Will I Become Eligible For a Job In The Federal or State Law Department With My Criminal Justice Degree?

While it is impossible to say with certainty that a criminal justice degree would ensure a job at the state and federal levels, it would definitely give an edge when applying for relevant positions at both the local, state, and federal levels. “Relevant positions” is the key word. Often, the criminal justice degree helps individuals advance, but only in certain career tracks. While many local, state, and federal law enforcement positions such as police officers do not require a college degree, a degree in criminal justice generally allows one to rise higher in a given career track, and receive a higher salary, than one who does not have a similar degree. And since the job market is a competitive arena, specialized degrees will give an advantage to those seeking employment in a certain area.

The Many Specializations of Law-Related Careers

At many schools, the general criminal justice degree has proliferated into a number of specializations, such as law enforcement specialist, criminal justice corrections, and criminal justice “generalist.” Each specialization would study a different area of criminal justice to give the applicant knowledge and skills – and a competitive edge – in that area. There are many sub-fields in law, at the local, state, and federal levels.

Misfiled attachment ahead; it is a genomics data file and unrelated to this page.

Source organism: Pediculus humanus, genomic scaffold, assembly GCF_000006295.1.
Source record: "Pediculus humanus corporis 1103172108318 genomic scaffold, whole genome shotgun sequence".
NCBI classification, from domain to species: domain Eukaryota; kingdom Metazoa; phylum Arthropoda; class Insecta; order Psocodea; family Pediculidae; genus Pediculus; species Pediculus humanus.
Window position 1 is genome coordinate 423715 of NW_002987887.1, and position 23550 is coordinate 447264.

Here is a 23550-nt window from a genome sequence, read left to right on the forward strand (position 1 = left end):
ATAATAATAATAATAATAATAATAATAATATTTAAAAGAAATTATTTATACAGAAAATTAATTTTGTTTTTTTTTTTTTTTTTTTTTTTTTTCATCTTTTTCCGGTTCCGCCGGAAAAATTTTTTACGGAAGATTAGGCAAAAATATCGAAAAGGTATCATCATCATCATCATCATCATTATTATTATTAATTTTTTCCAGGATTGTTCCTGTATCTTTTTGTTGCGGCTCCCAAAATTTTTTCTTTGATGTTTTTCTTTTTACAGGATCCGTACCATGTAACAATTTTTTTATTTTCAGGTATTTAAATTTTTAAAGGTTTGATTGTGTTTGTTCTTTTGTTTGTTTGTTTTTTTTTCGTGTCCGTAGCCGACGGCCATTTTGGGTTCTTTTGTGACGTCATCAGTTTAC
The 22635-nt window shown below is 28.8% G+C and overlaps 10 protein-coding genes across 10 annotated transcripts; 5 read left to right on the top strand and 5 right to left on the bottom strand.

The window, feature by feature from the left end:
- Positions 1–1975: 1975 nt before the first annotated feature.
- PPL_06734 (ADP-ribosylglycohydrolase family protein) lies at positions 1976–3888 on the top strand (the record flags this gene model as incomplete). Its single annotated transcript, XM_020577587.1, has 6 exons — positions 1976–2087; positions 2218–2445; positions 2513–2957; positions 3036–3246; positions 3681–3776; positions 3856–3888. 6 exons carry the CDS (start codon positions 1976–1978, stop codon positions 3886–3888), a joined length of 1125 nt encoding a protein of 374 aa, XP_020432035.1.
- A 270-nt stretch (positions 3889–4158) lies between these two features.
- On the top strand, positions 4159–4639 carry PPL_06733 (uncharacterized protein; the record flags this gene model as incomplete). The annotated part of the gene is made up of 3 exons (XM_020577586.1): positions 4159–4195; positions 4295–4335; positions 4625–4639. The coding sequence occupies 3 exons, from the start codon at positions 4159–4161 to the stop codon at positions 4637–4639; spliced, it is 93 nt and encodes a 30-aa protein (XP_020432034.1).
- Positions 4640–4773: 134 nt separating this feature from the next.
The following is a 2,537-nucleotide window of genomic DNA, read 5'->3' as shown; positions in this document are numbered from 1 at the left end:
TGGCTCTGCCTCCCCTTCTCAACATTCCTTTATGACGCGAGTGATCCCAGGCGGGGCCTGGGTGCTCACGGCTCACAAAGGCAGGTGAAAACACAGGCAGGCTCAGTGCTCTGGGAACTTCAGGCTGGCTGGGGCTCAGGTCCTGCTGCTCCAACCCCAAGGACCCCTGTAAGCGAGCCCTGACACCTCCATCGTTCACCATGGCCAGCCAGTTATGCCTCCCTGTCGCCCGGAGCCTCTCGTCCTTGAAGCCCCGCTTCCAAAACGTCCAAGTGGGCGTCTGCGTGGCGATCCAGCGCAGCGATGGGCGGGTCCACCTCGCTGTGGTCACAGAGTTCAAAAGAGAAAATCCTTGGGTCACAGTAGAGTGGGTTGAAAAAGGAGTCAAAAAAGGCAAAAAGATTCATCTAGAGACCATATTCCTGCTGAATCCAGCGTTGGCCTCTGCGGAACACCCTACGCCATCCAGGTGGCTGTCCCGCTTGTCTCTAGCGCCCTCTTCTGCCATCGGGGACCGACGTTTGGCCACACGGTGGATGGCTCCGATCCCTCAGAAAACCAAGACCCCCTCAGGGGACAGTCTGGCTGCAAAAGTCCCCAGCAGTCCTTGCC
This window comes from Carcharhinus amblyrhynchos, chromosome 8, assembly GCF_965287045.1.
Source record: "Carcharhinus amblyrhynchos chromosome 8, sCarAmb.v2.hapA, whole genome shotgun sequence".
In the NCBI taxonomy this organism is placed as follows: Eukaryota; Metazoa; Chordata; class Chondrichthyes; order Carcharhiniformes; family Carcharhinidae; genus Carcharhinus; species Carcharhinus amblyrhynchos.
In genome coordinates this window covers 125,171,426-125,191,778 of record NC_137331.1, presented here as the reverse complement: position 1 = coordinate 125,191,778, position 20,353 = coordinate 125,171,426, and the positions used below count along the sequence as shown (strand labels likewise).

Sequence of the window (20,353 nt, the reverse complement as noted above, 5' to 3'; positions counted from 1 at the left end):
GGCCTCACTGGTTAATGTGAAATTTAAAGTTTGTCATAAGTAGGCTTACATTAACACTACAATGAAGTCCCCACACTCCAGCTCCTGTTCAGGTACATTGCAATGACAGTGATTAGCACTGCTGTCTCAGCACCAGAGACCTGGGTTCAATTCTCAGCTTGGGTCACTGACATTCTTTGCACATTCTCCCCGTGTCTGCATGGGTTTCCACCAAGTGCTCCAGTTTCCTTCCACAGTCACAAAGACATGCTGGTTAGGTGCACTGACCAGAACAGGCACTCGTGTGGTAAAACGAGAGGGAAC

The vast number and types of positions available at the state and federal levels can be overwhelming. Getting a criminal justice degree does not necessarily make you eligible for any type of job in law, but it does give a competitive edge if you are seeking a law enforcement position. Most job listings for agents and enforcement officers that require a bachelor’s degree do not explicitly state that it must be a criminal justice degree. However, criminal justice degrees tend to be more common and better rewarded than unrelated degrees.

Define Your Degree by Your Proposed Career

It is important to have your proposed career track defined before obtaining a degree. A crime scene investigator, forensic scientist, crime lab analyst, or a cyber crime investigator would not be able to get a job with a criminal justice degree by itself, though it may help. Specialized fields of study exist just for disciplines such as forensic science and cyber crime.

If your proposed career track is to rise through the ranks as a law enforcement professional and eventually become a manager or higher level administrative officer, then a degree in criminal justice would definitely benefit you. The higher the position you seek, the more hands-on experience is required. To become a detective, for instance, a criminal justice degree is more helpful than any other degree, but a great deal of job experience and on-the-job training is also required for investigative agents. This holds especially true for state and federal investigators, which are more competitive than local law enforcement.

In the end, a degree in criminal justice can only be helpful. As long as it applies to your proposed career track, obtaining a degree can help you get a better position, a higher salary, and a competitive edge in the workplace.